Blog: Fat fight
Chris Brook-Carter | 1 December 2003
So executives from some of the UK’s biggest food and soft drinks companies, including PepsiCo, have defended their products to a committee of MPs investigating rising obesity levels.
The tone of the rhetoric reflected the gravity of the accusations being laid against them and the seriousness of the suggested penalties if they are found guilty, which include a ban on advertising and health warnings on their products.
"I don't think there's any correlation between confectionery consumption and obesity," Andrew Cosslett, Cadbury Schweppes’ managing director for confectionery in Europe, the Middle East and Africa, said at the cross-party Select Health Committee Thursday. Many of the executives were keen to blame unhealthy lifestyles for the obesity problem, rather than individual products.
Earlier in the month a spokesman for Coca-Cola in the UK called most of the proposals being put forward by the Food Standards Agency “ludicrous”.
"We believe we are very responsible already in our marketing campaigns. We don't target under-12s in our advertising and the marketing for our products for two- to five-year-olds is aimed at parents," he said.
Certainly the proposals are draconian and should they become law constitute a dangerous step towards the nanny state. Blaming the soft drinks and food industries for the rise in obesity is an easy scapegoat for a government that has presided over a dramatic fall in sport and exercise in schools and clearly failed in its responsibilities to educate on the importance of a healthy diet.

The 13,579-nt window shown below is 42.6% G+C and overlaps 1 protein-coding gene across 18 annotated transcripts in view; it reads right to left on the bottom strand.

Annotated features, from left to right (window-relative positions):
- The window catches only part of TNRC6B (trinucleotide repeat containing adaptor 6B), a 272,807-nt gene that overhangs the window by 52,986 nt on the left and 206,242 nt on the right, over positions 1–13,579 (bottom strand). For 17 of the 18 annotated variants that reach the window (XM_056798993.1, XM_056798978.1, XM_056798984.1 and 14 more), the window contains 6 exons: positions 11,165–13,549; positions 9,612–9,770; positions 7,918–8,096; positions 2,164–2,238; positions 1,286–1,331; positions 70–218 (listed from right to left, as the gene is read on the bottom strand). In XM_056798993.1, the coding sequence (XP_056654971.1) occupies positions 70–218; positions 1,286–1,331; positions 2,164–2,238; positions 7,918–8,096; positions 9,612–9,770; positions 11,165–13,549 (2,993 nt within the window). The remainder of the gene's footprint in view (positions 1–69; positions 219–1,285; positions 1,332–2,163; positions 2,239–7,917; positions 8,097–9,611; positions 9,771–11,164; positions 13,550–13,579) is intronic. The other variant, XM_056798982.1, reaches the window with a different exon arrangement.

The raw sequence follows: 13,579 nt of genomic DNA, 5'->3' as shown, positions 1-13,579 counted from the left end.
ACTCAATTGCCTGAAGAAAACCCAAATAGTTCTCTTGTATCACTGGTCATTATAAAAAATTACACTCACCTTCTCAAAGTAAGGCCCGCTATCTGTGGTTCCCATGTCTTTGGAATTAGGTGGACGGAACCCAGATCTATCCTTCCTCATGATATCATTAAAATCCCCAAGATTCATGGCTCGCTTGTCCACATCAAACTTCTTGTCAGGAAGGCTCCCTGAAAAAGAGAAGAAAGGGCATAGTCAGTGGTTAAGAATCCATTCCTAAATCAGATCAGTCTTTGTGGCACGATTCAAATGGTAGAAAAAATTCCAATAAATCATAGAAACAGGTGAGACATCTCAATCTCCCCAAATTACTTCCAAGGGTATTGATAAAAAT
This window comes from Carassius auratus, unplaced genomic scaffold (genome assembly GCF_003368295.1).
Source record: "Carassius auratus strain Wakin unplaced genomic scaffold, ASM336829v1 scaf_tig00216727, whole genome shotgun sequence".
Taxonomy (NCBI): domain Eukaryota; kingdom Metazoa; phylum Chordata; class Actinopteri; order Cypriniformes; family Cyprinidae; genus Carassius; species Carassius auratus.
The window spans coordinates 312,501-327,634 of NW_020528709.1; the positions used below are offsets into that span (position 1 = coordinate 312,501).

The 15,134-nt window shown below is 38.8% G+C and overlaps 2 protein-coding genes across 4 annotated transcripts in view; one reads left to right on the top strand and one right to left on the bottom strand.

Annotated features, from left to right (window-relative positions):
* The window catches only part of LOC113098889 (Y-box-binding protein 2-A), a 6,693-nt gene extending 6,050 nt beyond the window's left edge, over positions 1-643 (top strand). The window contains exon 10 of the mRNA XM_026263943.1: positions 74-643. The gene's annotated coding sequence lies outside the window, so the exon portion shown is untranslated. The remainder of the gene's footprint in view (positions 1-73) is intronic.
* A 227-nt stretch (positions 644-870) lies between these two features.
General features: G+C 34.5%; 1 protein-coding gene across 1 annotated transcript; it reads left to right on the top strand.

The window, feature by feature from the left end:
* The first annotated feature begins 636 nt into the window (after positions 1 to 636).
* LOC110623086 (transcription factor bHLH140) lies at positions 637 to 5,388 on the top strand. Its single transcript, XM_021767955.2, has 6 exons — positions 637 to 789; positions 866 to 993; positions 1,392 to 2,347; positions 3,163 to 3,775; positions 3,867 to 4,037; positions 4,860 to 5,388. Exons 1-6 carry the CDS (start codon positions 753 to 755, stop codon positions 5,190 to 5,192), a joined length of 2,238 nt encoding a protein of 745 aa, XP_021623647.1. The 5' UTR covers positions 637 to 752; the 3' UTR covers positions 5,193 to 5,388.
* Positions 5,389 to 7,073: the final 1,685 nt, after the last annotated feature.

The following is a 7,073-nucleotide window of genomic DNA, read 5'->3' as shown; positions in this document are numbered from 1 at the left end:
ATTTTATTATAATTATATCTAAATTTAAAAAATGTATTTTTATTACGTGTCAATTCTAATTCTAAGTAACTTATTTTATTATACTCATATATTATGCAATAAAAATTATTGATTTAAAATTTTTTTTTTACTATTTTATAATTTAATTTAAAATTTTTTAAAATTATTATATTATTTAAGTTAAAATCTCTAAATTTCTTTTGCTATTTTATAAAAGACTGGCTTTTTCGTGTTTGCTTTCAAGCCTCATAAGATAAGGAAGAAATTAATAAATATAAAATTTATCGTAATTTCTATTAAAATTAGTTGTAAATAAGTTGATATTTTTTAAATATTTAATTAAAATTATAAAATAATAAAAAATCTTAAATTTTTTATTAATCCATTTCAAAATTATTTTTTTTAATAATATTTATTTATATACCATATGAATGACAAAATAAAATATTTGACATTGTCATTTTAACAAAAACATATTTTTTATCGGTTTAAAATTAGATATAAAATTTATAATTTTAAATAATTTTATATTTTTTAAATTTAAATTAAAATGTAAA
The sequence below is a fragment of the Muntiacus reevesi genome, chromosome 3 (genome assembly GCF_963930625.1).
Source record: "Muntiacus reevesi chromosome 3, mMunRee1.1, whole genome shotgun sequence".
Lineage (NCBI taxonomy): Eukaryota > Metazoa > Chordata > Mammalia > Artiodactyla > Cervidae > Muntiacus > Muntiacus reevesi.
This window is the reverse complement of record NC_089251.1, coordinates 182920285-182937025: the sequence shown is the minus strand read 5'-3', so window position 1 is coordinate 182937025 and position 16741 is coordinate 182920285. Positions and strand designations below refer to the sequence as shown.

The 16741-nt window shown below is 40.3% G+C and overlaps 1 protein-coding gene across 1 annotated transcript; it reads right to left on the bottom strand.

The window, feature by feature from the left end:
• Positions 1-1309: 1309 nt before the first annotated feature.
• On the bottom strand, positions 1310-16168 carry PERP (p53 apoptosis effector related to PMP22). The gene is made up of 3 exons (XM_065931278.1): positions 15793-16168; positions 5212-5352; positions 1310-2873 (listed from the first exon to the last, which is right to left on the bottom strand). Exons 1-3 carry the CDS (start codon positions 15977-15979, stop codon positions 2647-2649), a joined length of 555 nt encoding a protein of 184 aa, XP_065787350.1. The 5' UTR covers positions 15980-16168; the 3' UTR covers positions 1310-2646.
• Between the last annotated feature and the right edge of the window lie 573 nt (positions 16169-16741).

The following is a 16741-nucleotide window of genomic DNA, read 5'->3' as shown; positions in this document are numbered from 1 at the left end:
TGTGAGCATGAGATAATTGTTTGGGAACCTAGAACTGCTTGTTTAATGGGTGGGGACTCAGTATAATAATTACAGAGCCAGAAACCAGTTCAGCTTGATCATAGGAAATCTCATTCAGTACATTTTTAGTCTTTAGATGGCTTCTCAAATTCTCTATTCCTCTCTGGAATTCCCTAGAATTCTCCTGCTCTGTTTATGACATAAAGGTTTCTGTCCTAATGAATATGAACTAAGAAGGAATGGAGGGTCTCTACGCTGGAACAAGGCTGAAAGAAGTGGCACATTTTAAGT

However, it also continues the growth in blame culture that grips us in every walk of life from crime to alcohol misuse, where anyone or anything but the individual is responsible for his or her actions - or in this case the actions of his or her children. Until we can shift the perceived responsibility for the health of our children back to the parents, it is hard to see how diets and obesity levels will improve.
All that said, the food and drink industries are doing little to help themselves. The worrying fact for them is that when Cadbury says we “don't think there's any correlation between confectionery consumption and obesity,” nobody actually believes them.
The finger of blame is pointing in their direction and the tone of the consumer press reflects this at present. The current strategy seems to be "the best form of defense is attack". However, a more humble approach coupled with conciliatory rhetoric about the need for a joint solution is more advisable if the industry is not to ruffle more feathers and
increase the risk of legislation.
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